In addition to these partnerships, we also have the opportunity to expand the educational aspect of our mission. 
At every time site, local physicians and health care providers are encouraged to work side by side with our providers in order to provide teaching opportunities for all, including recognition and treatment of disease, preventative health care, and surgical techniques.  The sharing of educational wealth leads to better quality health care for the women and children we help.

Finally, and very importantly, COTA gives its volunteers an opportunity to see life beyond the U.S. borders.  It allows them to experience first-hand the vast contrast in the standard of living and access to health care in developing countries.  It also shows them the rich and diverse cultures of the people of Guatemala.  It is COTA’s wish and aspiration that those volunteers will bring back those lessons to the U.S., and that those lessons will lead them to a better appreciation of diversity of culture as well as a desire to continue and expand their altruistic work, both in the U.S. and abroad.

Thursday, February 6, 2014


Solid infrastructure + passion = Collective Effervescence
(Meaning: gathering together for a common good creates feelings of well-being among volunteers).   

Team members arriving in Guatemala City, January 2014
While our interpreters translated for several thousand patients;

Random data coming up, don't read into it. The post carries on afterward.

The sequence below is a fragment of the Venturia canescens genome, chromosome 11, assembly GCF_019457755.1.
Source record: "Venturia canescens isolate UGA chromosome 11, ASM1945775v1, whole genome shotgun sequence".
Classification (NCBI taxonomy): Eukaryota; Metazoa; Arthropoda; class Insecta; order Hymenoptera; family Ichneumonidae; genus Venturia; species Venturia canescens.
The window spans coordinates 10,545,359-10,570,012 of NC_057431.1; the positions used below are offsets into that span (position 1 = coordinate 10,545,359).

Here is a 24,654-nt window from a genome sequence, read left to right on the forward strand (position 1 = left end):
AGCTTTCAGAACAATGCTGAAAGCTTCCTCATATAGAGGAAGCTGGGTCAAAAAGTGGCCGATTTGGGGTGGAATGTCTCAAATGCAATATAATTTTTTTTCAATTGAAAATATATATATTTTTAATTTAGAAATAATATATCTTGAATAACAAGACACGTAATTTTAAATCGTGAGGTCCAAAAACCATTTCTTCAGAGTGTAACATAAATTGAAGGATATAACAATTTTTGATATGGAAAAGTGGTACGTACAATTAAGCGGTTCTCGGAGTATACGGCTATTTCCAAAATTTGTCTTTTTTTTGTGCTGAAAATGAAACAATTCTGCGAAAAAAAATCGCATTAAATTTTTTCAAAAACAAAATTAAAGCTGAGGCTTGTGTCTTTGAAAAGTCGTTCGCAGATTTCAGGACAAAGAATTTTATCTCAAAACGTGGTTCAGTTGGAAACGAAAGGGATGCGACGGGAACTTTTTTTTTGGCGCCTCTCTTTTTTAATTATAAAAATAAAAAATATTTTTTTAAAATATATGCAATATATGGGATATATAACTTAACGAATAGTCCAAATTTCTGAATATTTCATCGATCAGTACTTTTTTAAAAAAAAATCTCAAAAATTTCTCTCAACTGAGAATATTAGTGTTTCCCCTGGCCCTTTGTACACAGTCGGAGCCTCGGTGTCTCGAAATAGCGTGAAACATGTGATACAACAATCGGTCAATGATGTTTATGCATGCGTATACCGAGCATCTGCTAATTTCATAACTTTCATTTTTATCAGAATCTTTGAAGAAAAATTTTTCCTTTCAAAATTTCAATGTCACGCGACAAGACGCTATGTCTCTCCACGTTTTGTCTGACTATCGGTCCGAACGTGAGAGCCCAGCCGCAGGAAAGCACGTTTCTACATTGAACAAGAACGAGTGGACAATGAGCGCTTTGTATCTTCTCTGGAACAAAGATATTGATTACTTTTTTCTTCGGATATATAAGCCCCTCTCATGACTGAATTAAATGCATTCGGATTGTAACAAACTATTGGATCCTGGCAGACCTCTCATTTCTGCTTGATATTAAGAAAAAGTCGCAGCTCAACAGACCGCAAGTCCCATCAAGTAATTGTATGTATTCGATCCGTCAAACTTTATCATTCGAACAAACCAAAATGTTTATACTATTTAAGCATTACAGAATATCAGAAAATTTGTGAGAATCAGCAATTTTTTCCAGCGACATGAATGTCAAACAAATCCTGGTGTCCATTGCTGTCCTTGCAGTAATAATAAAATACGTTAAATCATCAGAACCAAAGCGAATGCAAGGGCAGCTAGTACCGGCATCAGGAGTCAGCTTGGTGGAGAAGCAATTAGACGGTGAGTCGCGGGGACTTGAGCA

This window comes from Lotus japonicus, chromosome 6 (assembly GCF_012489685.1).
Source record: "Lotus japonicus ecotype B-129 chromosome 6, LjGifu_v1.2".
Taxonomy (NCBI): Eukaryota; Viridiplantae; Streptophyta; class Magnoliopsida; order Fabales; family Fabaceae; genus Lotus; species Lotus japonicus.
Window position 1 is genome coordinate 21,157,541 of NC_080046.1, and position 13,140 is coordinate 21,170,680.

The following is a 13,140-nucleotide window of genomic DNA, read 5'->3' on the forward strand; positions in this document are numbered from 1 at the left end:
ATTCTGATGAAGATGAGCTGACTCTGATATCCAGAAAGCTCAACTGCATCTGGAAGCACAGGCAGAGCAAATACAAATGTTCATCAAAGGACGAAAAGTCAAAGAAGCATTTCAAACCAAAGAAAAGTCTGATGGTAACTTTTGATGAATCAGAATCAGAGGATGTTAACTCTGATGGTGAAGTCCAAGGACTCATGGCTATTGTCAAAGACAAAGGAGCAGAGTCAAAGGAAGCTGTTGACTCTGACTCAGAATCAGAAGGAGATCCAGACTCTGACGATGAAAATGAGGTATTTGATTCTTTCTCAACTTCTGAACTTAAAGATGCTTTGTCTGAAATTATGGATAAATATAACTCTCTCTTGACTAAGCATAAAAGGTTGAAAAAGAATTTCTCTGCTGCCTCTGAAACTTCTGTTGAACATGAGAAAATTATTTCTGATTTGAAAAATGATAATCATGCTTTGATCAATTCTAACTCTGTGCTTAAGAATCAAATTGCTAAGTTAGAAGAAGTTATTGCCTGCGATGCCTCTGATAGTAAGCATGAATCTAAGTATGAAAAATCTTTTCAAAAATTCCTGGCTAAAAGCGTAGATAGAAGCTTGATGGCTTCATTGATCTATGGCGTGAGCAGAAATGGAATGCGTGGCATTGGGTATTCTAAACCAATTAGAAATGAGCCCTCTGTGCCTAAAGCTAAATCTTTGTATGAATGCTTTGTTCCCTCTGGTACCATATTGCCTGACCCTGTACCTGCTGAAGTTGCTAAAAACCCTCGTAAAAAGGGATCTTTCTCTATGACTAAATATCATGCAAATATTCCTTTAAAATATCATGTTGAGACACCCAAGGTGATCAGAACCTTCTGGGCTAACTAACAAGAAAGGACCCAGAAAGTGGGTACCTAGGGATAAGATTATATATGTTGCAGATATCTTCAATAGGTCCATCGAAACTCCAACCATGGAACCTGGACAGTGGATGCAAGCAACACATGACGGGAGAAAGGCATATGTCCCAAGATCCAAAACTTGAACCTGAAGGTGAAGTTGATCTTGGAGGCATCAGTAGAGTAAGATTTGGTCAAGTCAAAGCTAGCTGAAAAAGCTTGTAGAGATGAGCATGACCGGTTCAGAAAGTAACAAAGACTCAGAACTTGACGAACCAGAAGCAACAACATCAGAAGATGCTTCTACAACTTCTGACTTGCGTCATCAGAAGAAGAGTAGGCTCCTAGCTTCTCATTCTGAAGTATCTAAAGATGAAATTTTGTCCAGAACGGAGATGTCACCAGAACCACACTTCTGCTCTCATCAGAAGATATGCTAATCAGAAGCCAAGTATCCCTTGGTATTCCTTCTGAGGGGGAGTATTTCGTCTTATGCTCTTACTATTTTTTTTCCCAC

We entertained waiting patients;
 Guatemalan women and children waited for donated care 
(1,600 of them);
And 98 patients received donated surgery;

4285 prescriptions were donated, 183 dental patients were cared for and 9 patients received donated orthotics. 

It was a week filled with good people doing great work for the common good of patients they had no prior relationship with and would most likely never see again. 
Passion + Commitment + professionalism = COTA Volunteers

Monday, December 23, 2013

Merry Christmas from Children of the Americas

The nurses are packing their suitcases:

The supplies have been packed and shipped:

The team t-shirts have been printed and dispersed:

The patients are waiting:

Meanwhile,  until we get here:

We wish you the happiest of holidays. 

Tuesday, December 3, 2013

Dis-Ability or Cape-Ability?

 December third was the International Day of People with Disability, a United Nations sanctioned day that aims to promote an understanding of people with disability and encourage support for their dignity, rights and well-being.
Club Feet

Syndactaly of hands
We at Children of the Americas  are very familiar with disabilities, both professionally and in our volunteer roles helping women and children in Guatemala. During our annual trips to Guatemala we see children with twisted limbs, or no limbs at all. Infants with cleft palates that open into dark recesses of inner mouths; women with club feet that have never been repaired, or machete wounds that have created lack of limb use. Most of what we care for in the way of disabled women and children would be hard for our readers to see photos of. 

  During our annual trips to Guatemala, Children of the Americas orthotics volunteers distribute dozens of donated pairs of crutches, countless wheelchairs and prosthetic limbs, orthotic shoes and braces until we have no more to give. It is never enough; the need is endless, not only in Guatemala but world wide. 
Shelley, COTA Physical Therapy volunteer